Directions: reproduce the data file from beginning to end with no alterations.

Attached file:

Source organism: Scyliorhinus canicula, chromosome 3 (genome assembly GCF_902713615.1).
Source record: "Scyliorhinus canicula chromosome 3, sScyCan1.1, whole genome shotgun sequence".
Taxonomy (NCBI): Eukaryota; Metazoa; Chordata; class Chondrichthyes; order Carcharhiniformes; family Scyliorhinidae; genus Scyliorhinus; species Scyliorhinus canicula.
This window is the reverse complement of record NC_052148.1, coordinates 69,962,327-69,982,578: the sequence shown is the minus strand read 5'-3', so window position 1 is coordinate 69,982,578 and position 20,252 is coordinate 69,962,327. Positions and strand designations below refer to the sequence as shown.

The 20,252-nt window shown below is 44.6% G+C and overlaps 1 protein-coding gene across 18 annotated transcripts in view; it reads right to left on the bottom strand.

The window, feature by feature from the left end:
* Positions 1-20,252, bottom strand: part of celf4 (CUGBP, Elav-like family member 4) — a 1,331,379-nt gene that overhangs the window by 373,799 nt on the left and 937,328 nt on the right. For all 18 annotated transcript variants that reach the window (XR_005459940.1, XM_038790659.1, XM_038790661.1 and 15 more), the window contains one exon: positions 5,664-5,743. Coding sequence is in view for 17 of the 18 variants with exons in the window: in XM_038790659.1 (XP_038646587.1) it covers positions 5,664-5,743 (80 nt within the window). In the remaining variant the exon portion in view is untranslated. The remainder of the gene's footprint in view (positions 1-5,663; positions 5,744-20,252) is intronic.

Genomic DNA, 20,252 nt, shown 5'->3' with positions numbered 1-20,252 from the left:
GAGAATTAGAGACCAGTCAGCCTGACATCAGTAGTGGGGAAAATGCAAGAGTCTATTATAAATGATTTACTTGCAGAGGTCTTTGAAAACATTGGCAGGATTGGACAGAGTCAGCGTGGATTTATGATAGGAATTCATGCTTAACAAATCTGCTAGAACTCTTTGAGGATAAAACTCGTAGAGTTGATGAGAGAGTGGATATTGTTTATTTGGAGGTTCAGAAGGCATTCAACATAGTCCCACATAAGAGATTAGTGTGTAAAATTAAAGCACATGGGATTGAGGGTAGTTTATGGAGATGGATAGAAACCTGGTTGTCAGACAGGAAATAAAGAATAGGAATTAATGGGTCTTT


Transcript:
Source organism: Scyliorhinus canicula, chromosome 3 (genome assembly GCF_902713615.1).
Source record: "Scyliorhinus canicula chromosome 3, sScyCan1.1, whole genome shotgun sequence".
Taxonomy (NCBI): Eukaryota; Metazoa; Chordata; class Chondrichthyes; order Carcharhiniformes; family Scyliorhinidae; genus Scyliorhinus; species Scyliorhinus canicula.
This window is the reverse complement of record NC_052148.1, coordinates 69,962,327-69,982,578: the sequence shown is the minus strand read 5'-3', so window position 1 is coordinate 69,982,578 and position 20,252 is coordinate 69,962,327. Positions and strand designations below refer to the sequence as shown.

The 20,252-nt window shown below is 44.6% G+C and overlaps 1 protein-coding gene across 18 annotated transcripts in view; it reads right to left on the bottom strand.

The window, feature by feature from the left end:
* Positions 1-20,252, bottom strand: part of celf4 (CUGBP, Elav-like family member 4) — a 1,331,379-nt gene that overhangs the window by 373,799 nt on the left and 937,328 nt on the right. For all 18 annotated transcript variants that reach the window (XR_005459940.1, XM_038790659.1, XM_038790661.1 and 15 more), the window contains one exon: positions 5,664-5,743. Coding sequence is in view for 17 of the 18 variants with exons in the window: in XM_038790659.1 (XP_038646587.1) it covers positions 5,664-5,743 (80 nt within the window). In the remaining variant the exon portion in view is untranslated. The remainder of the gene's footprint in view (positions 1-5,663; positions 5,744-20,252) is intronic.

Genomic DNA, 20,252 nt, shown 5'->3' with positions numbered 1-20,252 from the left:
GAGAATTAGAGACCAGTCAGCCTGACATCAGTAGTGGGGAAAATGCAAGAGTCTATTATAAATGATTTACTTGCAGAGGTCTTTGAAAACATTGGCAGGATTGGACAGAGTCAGCGTGGATTTATGATAGGAATTCATGCTTAACAAATCTGCTAGAACTCTTTGAGGATAAAACTCGTAGAGTTGATGAGAGAGTGGATATTGTTTATTTGGAGGTTCAGAAGGCATTCAACATAGTCCCACATAAGAGATTAGTGTGTAAAATTAAAGCACATGGGATTGAGGGTAGTTTATGGAGATGGATAGAAACCTGGTTGTCAGACAGGAAATAAAGAATAGGAATTAATGGGTCTTT